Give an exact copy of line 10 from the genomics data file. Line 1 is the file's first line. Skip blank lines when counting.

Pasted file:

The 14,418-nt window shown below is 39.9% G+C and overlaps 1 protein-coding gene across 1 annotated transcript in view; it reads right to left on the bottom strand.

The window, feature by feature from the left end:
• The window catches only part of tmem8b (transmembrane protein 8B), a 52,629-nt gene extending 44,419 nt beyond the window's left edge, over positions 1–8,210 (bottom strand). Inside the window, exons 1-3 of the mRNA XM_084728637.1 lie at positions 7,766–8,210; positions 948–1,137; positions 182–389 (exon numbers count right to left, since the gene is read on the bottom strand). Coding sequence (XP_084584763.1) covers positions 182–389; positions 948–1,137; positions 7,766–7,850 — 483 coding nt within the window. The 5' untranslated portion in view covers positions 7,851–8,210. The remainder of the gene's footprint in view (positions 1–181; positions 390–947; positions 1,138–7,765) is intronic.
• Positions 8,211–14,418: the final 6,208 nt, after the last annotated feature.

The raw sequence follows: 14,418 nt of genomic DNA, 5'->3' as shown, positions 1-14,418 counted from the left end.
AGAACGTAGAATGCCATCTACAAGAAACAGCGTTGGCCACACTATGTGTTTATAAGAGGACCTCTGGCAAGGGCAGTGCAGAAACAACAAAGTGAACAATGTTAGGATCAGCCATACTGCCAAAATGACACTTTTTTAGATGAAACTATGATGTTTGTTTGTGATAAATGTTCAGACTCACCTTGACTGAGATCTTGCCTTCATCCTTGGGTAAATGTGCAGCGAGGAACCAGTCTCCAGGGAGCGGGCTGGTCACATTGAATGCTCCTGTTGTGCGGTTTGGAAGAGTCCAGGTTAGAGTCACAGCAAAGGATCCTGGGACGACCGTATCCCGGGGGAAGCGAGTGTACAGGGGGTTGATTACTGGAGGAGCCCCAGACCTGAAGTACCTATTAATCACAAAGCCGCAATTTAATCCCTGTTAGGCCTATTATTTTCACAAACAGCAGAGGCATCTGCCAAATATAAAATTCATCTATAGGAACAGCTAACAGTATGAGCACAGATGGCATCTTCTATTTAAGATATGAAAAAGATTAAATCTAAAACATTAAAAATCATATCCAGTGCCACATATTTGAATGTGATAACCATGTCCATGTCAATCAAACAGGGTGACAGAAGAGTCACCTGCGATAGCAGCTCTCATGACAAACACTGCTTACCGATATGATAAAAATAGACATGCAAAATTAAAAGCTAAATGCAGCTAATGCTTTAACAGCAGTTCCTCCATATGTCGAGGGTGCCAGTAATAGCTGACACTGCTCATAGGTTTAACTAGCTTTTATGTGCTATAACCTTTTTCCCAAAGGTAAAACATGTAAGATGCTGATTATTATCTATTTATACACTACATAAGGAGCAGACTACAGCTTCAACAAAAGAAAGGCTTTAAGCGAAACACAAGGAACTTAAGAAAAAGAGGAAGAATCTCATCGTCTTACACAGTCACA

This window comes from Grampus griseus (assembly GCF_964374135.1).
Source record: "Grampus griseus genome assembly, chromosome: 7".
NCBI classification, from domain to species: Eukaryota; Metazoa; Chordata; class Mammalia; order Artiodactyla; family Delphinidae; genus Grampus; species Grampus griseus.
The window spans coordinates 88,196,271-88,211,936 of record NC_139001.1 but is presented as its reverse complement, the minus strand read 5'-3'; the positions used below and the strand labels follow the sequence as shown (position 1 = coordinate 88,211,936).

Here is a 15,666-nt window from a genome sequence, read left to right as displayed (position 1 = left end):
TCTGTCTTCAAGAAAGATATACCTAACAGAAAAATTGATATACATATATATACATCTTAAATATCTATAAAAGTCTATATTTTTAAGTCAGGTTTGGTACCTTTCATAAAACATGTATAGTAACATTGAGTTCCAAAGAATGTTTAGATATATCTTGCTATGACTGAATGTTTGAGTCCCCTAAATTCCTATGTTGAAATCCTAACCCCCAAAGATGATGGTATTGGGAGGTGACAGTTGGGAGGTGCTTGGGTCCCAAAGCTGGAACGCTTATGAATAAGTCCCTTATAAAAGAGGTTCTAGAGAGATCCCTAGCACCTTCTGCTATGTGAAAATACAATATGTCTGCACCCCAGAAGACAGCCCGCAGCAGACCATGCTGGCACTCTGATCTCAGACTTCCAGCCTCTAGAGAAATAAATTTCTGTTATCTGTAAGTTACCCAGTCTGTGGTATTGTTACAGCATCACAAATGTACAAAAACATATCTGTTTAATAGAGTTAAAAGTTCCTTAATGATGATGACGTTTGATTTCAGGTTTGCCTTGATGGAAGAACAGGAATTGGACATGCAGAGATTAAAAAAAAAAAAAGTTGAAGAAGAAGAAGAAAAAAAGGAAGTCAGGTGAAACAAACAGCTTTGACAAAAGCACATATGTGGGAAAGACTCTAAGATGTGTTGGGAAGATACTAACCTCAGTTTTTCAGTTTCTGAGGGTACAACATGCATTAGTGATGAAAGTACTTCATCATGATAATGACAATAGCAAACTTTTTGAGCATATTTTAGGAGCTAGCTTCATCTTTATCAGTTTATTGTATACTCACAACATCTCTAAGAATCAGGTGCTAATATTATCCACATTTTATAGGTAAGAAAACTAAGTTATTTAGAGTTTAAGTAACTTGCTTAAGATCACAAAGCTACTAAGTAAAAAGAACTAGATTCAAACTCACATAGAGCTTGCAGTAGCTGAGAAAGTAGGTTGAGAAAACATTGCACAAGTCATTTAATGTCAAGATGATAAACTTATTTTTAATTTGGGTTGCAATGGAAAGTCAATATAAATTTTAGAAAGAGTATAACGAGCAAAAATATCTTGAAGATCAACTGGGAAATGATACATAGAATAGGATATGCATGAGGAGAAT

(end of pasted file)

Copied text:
The window spans coordinates 88,196,271-88,211,936 of record NC_139001.1 but is presented as its reverse complement, the minus strand read 5'-3'; the positions used below and the strand labels follow the sequence as shown (position 1 = coordinate 88,211,936).